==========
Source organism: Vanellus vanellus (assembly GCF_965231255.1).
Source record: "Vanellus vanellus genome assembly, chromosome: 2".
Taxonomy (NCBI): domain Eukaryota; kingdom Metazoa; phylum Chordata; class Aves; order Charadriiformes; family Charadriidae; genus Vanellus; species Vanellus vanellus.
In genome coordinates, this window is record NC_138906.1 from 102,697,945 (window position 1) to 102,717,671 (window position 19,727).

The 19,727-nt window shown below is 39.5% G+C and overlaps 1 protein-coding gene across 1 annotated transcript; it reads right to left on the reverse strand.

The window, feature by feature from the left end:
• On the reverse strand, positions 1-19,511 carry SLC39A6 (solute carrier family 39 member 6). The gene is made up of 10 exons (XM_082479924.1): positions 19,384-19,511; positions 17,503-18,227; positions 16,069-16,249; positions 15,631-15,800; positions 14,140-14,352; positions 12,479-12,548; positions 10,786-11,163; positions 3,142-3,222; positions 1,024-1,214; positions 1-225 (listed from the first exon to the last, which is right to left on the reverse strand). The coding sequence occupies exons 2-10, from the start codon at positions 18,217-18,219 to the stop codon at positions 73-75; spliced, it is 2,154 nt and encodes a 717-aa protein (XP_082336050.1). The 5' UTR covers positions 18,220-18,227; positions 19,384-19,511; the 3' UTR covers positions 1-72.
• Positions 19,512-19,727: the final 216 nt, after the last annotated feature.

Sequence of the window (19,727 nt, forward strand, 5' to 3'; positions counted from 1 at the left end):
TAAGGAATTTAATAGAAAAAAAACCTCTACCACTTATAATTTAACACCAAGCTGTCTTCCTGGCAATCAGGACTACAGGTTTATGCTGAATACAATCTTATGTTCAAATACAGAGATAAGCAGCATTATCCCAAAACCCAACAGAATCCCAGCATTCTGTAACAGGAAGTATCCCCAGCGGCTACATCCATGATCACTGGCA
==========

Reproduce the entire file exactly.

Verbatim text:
Source organism: Vanellus vanellus (assembly GCF_965231255.1).
Source record: "Vanellus vanellus genome assembly, chromosome: 2".
Taxonomy (NCBI): domain Eukaryota; kingdom Metazoa; phylum Chordata; class Aves; order Charadriiformes; family Charadriidae; genus Vanellus; species Vanellus vanellus.
In genome coordinates, this window is record NC_138906.1 from 102,697,945 (window position 1) to 102,717,671 (window position 19,727).

The 19,727-nt window shown below is 39.5% G+C and overlaps 1 protein-coding gene across 1 annotated transcript; it reads right to left on the reverse strand.

The window, feature by feature from the left end:
• On the reverse strand, positions 1-19,511 carry SLC39A6 (solute carrier family 39 member 6). The gene is made up of 10 exons (XM_082479924.1): positions 19,384-19,511; positions 17,503-18,227; positions 16,069-16,249; positions 15,631-15,800; positions 14,140-14,352; positions 12,479-12,548; positions 10,786-11,163; positions 3,142-3,222; positions 1,024-1,214; positions 1-225 (listed from the first exon to the last, which is right to left on the reverse strand). The coding sequence occupies exons 2-10, from the start codon at positions 18,217-18,219 to the stop codon at positions 73-75; spliced, it is 2,154 nt and encodes a 717-aa protein (XP_082336050.1). The 5' UTR covers positions 18,220-18,227; positions 19,384-19,511; the 3' UTR covers positions 1-72.
• Positions 19,512-19,727: the final 216 nt, after the last annotated feature.

Sequence of the window (19,727 nt, forward strand, 5' to 3'; positions counted from 1 at the left end):
TAAGGAATTTAATAGAAAAAAAACCTCTACCACTTATAATTTAACACCAAGCTGTCTTCCTGGCAATCAGGACTACAGGTTTATGCTGAATACAATCTTATGTTCAAATACAGAGATAAGCAGCATTATCCCAAAACCCAACAGAATCCCAGCATTCTGTAACAGGAAGTATCCCCAGCGGCTACATCCATGATCACTGGCA